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Car Tales: Never A Drag, Chevrolet Monte Carlo SS Aero Coupe

What a fabulous collision of two so different cultural attributes do we find in the Chevrolet Monte Carlo SS Aero Coupe.

 

First, there is that name: Monte Carlo SS
1987 Chevrolet Monte Carlo SS for sale
A clash between the so sophisticated gambling municipality of Monte Carlo in Monaco, so redolent of fabulous wealth, sexy glamour, palm-trees and sunshine; and the giant colossus of the American automobile industry.

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And then there is that term ‘Aero Coupe’. For students of physics, Aerodynamic Efficiency is a term to describe the relationship between the downforce a car generates, and its drag. Possibly apocryphally, Enzo Ferrari would insist aerodynamics did not apply if you could build appropriate powertrains. Yet Ferrari’s superb motors were frequently beaten in Formula 1 races by cars with superior aerodynamics. Don’t drag me down, some might say.
1987 Chevrolet Monte Carlo SS side view
And when it came to NASCAR events, American firms were hip to the importance of such ultimate streamlining. And so Chevrolet came up with the Monte Carlo SS Aero Coupe, whose very purpose seemed to be wind-cheating dynamics.
The Chevrolet Monte Carlo had been in production since 1968 (although formally introduced in September 1969 by Chevrolet general manager John Z DeLorean); it was Chevrolet’s version of the Pontiac Grand Prix. Styling was modeled on the contemporary Cadillac Eldorado, although much of the body and structure were shared with the Chevrolet Chevelle – firewall, windshield, decklid, and rear window were the same.
It was significant that the Monte Carlo was marketed as a luxury vehicle rather than a muscle car. This was a principal reason why the SS 454 package would be discontinued in 1972 following the production of 1,919 units – although the 454 CID V8 engine would remain optional in Monte Carlos through 1975. This was despite the fact that the model’s reputation as a performance car on the race track was gaining strength. But Chrysler were ending their factory-backed racing support: this was due to declining muscle car sales and the need to divert dollars to meet federal safety and emission regulations.
As such brand support ended, the stock-car racing mantle switched to independent teams and sponsors: they overwhelmingly chose Chevrolets over Ford and Chrysler products due to Chevy’s much greater availability and affordability of over-the-counter racing parts.
1987 Chevrolet Monte Carlo SS rear view
The Monte Carlo was deemed the best-suited Chevrolet model for stock car racing by most NASCAR teams due to its 116 in wheelbase (only one inch above NASCAR’s minimum requirements at that time) and long-hood design – which placed the engine further back in the chassis than most other vehicles, ensuring better weight distribution. Thus the Monte Carlo became Chevy’s standard-bearer for NASCAR from 1971 until 1989.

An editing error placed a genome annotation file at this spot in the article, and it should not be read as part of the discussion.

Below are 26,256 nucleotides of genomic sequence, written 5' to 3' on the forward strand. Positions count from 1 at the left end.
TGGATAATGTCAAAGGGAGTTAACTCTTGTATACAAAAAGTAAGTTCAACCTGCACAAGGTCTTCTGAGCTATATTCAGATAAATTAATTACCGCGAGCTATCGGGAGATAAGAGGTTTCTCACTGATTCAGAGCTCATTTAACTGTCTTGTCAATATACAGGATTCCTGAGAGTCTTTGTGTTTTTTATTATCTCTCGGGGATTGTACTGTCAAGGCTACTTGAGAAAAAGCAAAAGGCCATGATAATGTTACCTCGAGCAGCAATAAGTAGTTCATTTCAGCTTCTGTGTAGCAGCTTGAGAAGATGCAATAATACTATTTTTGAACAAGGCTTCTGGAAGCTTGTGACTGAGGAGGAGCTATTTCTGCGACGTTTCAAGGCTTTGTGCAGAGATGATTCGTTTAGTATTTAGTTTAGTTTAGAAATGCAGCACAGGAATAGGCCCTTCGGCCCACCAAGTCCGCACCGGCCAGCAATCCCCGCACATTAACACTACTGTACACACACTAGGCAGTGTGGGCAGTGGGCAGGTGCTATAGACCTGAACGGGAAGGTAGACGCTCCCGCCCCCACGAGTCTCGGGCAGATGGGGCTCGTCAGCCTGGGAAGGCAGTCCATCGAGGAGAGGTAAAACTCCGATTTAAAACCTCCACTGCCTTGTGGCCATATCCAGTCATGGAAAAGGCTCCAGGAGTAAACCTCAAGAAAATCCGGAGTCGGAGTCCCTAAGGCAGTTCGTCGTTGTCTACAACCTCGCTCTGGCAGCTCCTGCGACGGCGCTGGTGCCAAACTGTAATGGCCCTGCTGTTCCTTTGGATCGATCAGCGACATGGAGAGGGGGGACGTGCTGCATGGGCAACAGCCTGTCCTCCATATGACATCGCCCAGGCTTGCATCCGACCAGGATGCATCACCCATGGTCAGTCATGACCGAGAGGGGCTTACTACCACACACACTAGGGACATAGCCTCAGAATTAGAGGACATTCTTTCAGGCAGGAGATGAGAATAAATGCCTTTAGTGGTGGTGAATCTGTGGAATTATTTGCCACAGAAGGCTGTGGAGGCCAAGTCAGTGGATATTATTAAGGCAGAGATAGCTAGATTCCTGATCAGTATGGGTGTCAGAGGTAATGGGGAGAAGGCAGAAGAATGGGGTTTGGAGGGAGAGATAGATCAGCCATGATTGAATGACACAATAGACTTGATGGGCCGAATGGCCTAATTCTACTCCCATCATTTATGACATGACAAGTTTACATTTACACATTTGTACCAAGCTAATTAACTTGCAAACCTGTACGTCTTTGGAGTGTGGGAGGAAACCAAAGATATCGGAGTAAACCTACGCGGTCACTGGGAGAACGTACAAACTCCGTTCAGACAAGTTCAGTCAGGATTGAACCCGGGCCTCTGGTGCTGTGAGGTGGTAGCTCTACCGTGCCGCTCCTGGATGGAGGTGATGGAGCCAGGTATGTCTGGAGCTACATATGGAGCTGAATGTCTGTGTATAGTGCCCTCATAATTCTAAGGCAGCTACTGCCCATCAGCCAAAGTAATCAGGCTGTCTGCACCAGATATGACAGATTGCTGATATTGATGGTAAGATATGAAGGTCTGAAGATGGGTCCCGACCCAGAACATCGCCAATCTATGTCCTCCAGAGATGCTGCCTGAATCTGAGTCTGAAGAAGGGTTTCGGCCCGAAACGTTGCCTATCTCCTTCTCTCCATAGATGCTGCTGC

1987 Chevrolet Monte Carlo SS interior
Aware of these independent developments, Chevrolet backtracked in 1986, bringing in the Monte Carlo SS Aero Coupe, a car now being rediscovered by collectors as well as fans of stock-car racing. The Monte Carlo was now in its fourth generation.
Externally the only major difference between the Monte Carlo SS and the Aero Coupe was the latter’s sloped back window, which necessitated a redesign of the decklid, as well as the package tray within the cabin.
In 1986 only 200 Aero Coupes were built. But in 1987 a total of 6,052 Aero Coupes were manufactured, all in the plant at Pontiac, Michigan. That year a second gas strut was installed to support the short decklid and the exterior color pallet was expanded to include black, dark maroon metallic, silver metallic, and white. The stripe selection was also upgraded from a single two-tone combination on the 1986 Aero Coupes to either gold, red, or gray. A laid-down spoiler was installed on the decklid both years, as were a pair of body-color aerodynamic mirrors.
At Beverly Hills Car Club we have one of these 6,052 Monte Carlo SS Aero Coupes, a low-mileage 1987 Chevrolet Monte Carlo SS Aero Coupe featured with only 23,889 miles on the odometer and finished in burgundy over the same color interior.
1987 Chevrolet Monte Carlo SS engine
Equipped with an automatic transmission, V8 engine, power steering, front-wheel disc brakes, dual-exhaust outlet, removable T-top roof panels, ‘SS’ badges, side marker lights, courtesy lights, quadruple Halogen headlights, fender-mounted antenna, rear spoiler, two-spoke steering wheel, alloy wheels with Toyo tires, jack, and a full-size spare tire fitted in the trunk.
Amenities include air conditioning, cruise control, dual-side mirrors, power windows, power-adjustable bucket driver-seat, cigar lighter with an ashtray, Delco radio, power door locks, dashboard cigar lighter with an ashtray, lockable glove compartment, armrest, Delco radio, sun visors with illuminated vanity mirrors, and tinted windows for privacy. In addition to the equipment and amenities, this American classic featuring a body by Fisher comes with a clean Carfax report. This is a well-maintained and pristine Monte Carlo SS Aero Coupe that is ready to be enjoyed and is mechanically sound.
You will always be flying with this Monte Carlo SS Aero Coupe!
-Alex Manos, Owner
Chevrolet Monte Carlo SS buyer Alex Manos

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